Blessed are the poor in spirit, for theirs is the kingdom of heaven. (Matthew 5:3)
Traditionally, poor in spirit means “humble,” but as St. John Chrysostom explains, poor in spirit signifies “humble” with an added dimension: It refers, really, to those who were humble by choice, not those who became humble because they were forced by circumstances into humble pie. As a person from a particularly proud country at a particularly proud time and living in a culture that is ridiculously proud, egotistical, narcissistic and ambitious, these concepts make me squirm just a tad.
“What is meant by ‘the poor in spirit?'” St. Chrysostom said in his fifteenth homily. “The humble and contrite in mind. For by ‘spirit’ He hath here designated the soul, and the faculty of choice. That is, since many are humble not willingly, but compelled by stress of circumstances; letting these pass (for this were no matter of praise), He blesses them first, who by choice humble and contract themselves.”
I have known people who appeared quite humble — modest, quiet, non-self-assuming… I think the word we’re looking for is non-egotistical. They were not as self-centered as they rest of us are. They seemed to have been born with a natural humility that was built in to their personality. But, St. Chrysostom tells us, Jesus really seeks to bless those who were not only lowly but are “awestruck,” and who “tremble at the commandments of God.” Perhaps, then, acting humble is not enough, but abiding in a deeper sense of humility achieves this concept of being poor in spirit.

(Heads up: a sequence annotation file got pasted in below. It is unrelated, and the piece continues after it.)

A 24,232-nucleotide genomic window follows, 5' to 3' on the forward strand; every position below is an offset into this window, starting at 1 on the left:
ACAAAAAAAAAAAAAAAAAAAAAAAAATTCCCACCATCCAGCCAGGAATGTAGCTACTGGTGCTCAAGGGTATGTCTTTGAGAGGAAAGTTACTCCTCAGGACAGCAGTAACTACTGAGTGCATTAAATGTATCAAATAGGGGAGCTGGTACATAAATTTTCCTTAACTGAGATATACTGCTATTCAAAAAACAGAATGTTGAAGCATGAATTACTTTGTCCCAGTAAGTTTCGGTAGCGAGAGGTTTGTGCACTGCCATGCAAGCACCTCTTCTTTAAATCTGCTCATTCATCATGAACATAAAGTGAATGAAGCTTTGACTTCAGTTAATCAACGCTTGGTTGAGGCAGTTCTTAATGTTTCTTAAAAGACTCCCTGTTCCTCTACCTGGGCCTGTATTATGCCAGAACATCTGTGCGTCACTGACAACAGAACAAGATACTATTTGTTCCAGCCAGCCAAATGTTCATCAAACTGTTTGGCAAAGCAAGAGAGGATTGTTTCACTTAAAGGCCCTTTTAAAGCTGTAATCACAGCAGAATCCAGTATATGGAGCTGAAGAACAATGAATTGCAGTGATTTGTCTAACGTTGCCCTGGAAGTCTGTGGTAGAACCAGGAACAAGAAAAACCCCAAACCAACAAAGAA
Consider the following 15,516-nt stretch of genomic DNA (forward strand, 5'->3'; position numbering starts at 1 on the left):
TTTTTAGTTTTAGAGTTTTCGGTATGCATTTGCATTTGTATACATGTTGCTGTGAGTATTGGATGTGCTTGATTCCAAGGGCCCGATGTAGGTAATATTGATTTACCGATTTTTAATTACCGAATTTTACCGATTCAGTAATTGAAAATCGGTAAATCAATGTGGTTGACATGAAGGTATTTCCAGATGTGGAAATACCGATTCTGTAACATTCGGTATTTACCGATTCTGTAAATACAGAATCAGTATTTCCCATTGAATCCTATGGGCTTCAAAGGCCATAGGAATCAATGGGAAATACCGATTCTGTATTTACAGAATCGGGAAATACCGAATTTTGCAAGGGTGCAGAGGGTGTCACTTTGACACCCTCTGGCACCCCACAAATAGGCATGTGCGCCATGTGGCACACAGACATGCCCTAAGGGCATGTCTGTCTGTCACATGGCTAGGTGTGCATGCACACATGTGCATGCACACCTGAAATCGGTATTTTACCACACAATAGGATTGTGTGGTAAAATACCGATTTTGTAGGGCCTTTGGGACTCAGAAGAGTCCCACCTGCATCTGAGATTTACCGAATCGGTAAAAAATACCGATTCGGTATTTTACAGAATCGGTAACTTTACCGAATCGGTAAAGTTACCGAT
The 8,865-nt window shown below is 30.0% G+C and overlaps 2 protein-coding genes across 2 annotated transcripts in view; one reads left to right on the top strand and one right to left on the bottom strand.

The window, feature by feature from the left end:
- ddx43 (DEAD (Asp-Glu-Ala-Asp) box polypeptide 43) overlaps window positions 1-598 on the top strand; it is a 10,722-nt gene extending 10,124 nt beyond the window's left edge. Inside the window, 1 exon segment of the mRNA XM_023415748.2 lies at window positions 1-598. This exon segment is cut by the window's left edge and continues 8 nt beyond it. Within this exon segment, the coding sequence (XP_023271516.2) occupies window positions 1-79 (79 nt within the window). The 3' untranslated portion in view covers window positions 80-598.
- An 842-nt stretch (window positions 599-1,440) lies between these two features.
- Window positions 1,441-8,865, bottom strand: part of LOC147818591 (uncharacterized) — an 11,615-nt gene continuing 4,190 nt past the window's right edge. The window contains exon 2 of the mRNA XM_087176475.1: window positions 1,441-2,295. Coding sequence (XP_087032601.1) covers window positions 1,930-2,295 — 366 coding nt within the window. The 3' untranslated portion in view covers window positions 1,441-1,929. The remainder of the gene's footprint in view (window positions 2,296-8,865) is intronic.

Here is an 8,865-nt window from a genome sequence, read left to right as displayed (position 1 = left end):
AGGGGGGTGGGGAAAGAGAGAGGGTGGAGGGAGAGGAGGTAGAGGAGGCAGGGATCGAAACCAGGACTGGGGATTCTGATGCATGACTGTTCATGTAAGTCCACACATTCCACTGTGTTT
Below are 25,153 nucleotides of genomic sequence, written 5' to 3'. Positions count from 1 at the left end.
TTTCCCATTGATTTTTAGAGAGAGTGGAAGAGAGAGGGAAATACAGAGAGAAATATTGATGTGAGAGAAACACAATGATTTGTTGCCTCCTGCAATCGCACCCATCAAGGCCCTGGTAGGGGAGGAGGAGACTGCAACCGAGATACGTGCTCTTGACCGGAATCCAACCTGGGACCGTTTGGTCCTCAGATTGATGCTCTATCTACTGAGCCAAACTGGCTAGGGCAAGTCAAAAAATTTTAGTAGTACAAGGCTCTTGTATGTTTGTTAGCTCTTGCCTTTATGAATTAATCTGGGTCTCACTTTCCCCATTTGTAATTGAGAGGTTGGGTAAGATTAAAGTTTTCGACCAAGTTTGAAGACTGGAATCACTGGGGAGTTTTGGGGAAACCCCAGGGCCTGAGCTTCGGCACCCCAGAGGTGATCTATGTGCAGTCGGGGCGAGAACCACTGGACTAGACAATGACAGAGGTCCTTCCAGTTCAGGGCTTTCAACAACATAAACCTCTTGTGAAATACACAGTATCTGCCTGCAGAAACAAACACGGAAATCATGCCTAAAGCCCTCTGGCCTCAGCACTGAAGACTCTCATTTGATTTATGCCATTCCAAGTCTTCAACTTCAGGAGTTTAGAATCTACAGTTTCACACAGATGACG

Those who receive the direct blessing — the actually poor in spirit — were those who possessed both senses of this term: the modesty and the God fear. St. Chrysostom was reminded of Isaiah’s admonition, To whom will I look, but to him who is meek and quiet, and trembleth at my words? (Isa 66:2, LXX). Thus, poor in spirit means more than humble or modest, but meek, quiet, God-fearing.
He also proposed that Isaiah gave us different types of humility. One of which is humble in his own measure, the next is excessive lowliness. “It is this last lowliness of mind which that blessed prophet commends, picturing to us the temper that is not merely subdued, but utterly broken…”
Of course, the antithesis of poor in spirit is proud, and St. Augustine gives us a view of pride that I think will help us to understand what exactly the Lord meant when he spoke of the Kingdom of Heaven.
St. Augustine wrote: “We read in Scripture concerning the striving after temporal things, ‘All is vanity and presumption of spirit;’ but presumption of spirit means audacity and pride: usually also the proud are said to have great spirits; and rightly, inasmuch as the wind also is called spirit. And hence it is written, ‘Fire, hail, snow, ice, spirit of tempest.’ But, indeed, who does not know that the proud are spoken of as puffed up, as if swelled out with wind? And hence also that expression of the apostle, ‘Knowledge puffeth up, but charity edifieth.’ And ‘the poor in spirit’ are rightly understood here, as meaning the humble and God-fearing, i.e. those who have not the spirit which puffeth up. Nor ought blessedness to begin at any other point whatever, if indeed it is to attain unto the highest wisdom; ‘but the fear of the Lord is the beginning of wisdom;’ for, on the other hand also, ‘pride’ is entitled ‘the beginning of all sin.’ Let the proud, therefore, seek after and love the kingdoms of the earth; but ‘blessed are the poor in spirit, for theirs is the kingdom of heaven.'”
In other words, poor in spirit means pride-poor. If pride denotes a striving for earthly things — money, power, prestige, etc., then poverty of spirit describes a yearning for the things of God that do not involve money, power or prestige. Thus, poor in spirit alludes that a mere human being is deficient in everything that is important to God, and can only receive those God-honored traits by his faith in Almighty God.